Review Date: 6-23-09
Release Date: 9-25-87
Runtime: 98 min.
Period: period-non-period, vaguely 14th – 16th century
Costume Designer: Phyllis Dalton
So, when Maggie and I were talking about the next review we might do together, we went back and forth about which film we should choose. My taste in film is different (darker, bloodier and more violent) than Maggie’s, but certainly there are some common denominators. When Maggie suggested The Princess Bride, I quickly accepted. Because, like Inigo Montoya says to Westley during their swordfight, “I know something you don’t know – I am not left-handed!”
What Maggie doesn’t know is that I wrote my college thesis on The Princess Bride.
Now I am not going to sit here and bore you for thirty pages, comparing Sir Gawain and the Green Knight to The Princess Bride, in French, but I will tell you a funny story about it. The film is based on a 1973 novel by Academy-Award-winning writer William Goldman, who eventually wrote the screenplay for the 1987 movie. In doing my literary comparison, I studied the book as well as the film. Both reference the fairytale The Princess Bride, written by S. Morgenstern. The references to Morgenstern are elaborate (talking about getting permission from his estate to use the material, etc), and frequent.
Since I am a million years old, and I went to college before the days of the internet, laptops, even laser printers, I set off on a search to find the original book by S. Morgenstern. I called every bookstore. I searched every library. I called every antiquarian bookstore in this country, and no one had a copy of the original S. Morgenstern book. None of these experts even knew where else to look for the book. And to add insult to injury, no one had ever heard of the author S. Morgenstern. With a few days left before I had to turn in my thesis, I was in a real jam.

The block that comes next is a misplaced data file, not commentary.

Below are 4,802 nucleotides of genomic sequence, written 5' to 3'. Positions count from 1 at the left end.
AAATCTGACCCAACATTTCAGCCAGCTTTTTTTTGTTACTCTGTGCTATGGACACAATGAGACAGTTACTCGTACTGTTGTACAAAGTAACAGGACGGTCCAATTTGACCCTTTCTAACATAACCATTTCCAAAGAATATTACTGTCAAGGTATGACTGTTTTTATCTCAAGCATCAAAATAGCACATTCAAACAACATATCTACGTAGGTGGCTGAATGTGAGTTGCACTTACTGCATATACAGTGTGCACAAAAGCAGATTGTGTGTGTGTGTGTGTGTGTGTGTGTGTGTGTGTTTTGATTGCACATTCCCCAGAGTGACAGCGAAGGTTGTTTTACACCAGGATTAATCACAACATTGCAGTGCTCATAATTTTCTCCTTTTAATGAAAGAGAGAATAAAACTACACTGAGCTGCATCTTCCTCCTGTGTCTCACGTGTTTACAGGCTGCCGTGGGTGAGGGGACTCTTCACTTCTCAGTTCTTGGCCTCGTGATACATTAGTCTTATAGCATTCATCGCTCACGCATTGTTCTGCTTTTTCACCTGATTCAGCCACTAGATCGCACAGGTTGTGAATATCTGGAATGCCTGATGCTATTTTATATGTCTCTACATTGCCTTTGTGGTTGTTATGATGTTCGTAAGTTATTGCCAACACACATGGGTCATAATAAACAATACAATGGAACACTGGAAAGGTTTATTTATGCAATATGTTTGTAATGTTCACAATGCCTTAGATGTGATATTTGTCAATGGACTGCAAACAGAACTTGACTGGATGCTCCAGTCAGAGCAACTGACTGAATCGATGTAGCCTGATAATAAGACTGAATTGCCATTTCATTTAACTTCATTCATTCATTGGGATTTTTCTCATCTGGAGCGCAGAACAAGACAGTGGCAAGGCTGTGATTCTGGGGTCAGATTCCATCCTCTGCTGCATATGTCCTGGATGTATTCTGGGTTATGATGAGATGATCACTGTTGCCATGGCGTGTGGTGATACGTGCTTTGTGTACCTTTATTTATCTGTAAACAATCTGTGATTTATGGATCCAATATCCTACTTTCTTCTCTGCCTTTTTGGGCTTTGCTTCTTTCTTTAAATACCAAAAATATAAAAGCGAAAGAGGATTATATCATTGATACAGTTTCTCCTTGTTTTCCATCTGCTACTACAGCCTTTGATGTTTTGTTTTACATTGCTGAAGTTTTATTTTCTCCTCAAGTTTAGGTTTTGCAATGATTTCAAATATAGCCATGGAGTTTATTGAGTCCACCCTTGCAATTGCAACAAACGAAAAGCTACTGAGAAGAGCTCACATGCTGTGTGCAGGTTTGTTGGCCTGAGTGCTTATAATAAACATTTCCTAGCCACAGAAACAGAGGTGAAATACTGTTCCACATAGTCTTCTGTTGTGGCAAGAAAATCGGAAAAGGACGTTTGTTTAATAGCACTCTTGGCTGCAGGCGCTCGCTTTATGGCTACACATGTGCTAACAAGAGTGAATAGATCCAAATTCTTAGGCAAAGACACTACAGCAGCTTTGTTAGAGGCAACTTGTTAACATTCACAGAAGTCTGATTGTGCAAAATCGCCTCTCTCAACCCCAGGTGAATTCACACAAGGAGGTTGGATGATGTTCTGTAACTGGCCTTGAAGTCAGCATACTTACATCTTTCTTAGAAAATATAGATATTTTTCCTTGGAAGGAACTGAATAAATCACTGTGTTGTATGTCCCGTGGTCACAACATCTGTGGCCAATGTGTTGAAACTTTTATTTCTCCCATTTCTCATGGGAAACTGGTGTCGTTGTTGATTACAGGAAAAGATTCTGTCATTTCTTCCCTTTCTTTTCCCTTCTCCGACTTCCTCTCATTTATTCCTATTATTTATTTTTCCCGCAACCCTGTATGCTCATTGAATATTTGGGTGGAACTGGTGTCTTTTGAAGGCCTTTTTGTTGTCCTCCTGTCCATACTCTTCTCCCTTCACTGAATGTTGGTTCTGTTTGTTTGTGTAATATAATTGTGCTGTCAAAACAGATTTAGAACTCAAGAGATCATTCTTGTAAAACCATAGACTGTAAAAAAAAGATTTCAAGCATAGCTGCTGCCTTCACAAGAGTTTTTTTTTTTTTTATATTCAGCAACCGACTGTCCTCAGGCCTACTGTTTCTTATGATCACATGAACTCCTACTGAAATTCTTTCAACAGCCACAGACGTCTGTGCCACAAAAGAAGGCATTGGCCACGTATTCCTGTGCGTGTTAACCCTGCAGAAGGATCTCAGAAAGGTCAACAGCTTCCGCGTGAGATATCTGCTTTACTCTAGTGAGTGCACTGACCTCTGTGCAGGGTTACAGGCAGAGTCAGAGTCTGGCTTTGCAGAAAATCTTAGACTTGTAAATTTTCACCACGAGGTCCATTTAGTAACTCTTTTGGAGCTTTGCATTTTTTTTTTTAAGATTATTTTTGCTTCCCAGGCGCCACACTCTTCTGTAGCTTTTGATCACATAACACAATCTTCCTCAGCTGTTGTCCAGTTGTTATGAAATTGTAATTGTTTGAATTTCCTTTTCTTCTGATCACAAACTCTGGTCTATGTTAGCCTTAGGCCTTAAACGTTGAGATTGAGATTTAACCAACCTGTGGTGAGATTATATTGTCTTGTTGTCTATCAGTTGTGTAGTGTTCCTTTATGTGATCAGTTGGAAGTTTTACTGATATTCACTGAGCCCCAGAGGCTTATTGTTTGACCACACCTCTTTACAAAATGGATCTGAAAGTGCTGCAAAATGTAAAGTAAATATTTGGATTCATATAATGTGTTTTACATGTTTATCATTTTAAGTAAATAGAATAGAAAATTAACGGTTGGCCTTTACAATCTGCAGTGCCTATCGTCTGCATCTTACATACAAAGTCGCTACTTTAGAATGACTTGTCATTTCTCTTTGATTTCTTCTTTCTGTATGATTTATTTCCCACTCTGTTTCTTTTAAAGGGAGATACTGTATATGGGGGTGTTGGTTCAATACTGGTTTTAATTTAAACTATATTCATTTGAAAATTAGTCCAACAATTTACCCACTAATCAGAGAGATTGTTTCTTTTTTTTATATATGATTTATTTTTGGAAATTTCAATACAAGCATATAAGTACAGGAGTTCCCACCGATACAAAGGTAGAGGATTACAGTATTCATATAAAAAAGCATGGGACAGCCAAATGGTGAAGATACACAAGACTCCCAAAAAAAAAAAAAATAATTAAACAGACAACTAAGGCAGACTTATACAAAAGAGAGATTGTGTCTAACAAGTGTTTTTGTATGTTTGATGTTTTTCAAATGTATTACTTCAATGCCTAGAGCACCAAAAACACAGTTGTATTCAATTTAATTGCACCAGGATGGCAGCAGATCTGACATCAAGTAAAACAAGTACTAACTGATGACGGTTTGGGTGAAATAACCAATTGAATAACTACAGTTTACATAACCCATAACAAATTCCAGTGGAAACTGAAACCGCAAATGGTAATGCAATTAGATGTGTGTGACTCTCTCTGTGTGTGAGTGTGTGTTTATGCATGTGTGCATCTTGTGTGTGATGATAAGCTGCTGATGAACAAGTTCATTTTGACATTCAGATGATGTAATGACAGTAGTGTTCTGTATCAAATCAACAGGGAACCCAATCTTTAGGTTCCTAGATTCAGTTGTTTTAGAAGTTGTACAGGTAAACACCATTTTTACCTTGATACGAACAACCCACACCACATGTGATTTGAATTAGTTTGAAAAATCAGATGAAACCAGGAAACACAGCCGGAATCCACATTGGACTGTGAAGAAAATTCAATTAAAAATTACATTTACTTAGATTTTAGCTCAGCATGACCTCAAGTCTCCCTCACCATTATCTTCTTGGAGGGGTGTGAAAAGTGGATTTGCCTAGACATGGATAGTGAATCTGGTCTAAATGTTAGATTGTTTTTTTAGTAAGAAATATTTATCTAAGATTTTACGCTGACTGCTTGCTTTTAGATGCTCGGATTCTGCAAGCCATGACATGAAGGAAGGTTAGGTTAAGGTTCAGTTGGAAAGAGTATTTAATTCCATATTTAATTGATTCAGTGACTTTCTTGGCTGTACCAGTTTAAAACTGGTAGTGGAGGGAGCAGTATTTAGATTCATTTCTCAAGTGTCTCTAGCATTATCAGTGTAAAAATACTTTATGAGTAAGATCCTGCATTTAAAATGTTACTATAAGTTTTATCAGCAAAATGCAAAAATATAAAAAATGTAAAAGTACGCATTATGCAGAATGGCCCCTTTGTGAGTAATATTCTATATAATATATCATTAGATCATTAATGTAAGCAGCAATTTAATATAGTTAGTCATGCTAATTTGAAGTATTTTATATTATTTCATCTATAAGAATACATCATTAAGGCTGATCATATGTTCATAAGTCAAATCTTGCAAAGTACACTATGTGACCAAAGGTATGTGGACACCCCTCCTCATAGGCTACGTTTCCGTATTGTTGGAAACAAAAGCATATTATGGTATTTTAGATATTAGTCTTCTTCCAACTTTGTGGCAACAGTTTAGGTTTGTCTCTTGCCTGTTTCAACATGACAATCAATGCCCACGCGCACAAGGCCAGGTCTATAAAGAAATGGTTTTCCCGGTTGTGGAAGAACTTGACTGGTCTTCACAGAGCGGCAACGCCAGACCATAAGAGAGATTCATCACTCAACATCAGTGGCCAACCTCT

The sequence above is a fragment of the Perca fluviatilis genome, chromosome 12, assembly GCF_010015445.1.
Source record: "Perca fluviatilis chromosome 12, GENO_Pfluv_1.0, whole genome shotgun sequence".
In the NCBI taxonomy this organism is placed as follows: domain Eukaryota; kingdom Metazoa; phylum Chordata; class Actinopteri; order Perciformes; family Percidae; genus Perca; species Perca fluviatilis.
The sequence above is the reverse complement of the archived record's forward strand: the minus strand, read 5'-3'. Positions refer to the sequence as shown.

Desperate, I called William Goldman’s agents in Los Angeles. I explained my situation to them, and asked if there was any way to get in touch with him, as I had a deadline. Incredibly, they agreed to help me. Mr. Goldman was in Ireland, on location with the film Far and Away, but they gave me a phone number, and I left a message for him with the production secretary. Side note: Goldman is not credited with any of the writing for Far and Away, but I can attest that he was there.
The next evening, William Goldman, THE William Goldman, called me back. I was kind of speechless, but with only forty-eight hours before my deadline, I was starting to panic. I needed the original S. Morgenstern book in order to do the accurate comparison – did he know where I could find it?
There was a long silence on the phone. And then he said, “Oh honey. There IS no S. Morgenstern. I made him up!” And I think my knees gave out from underneath me.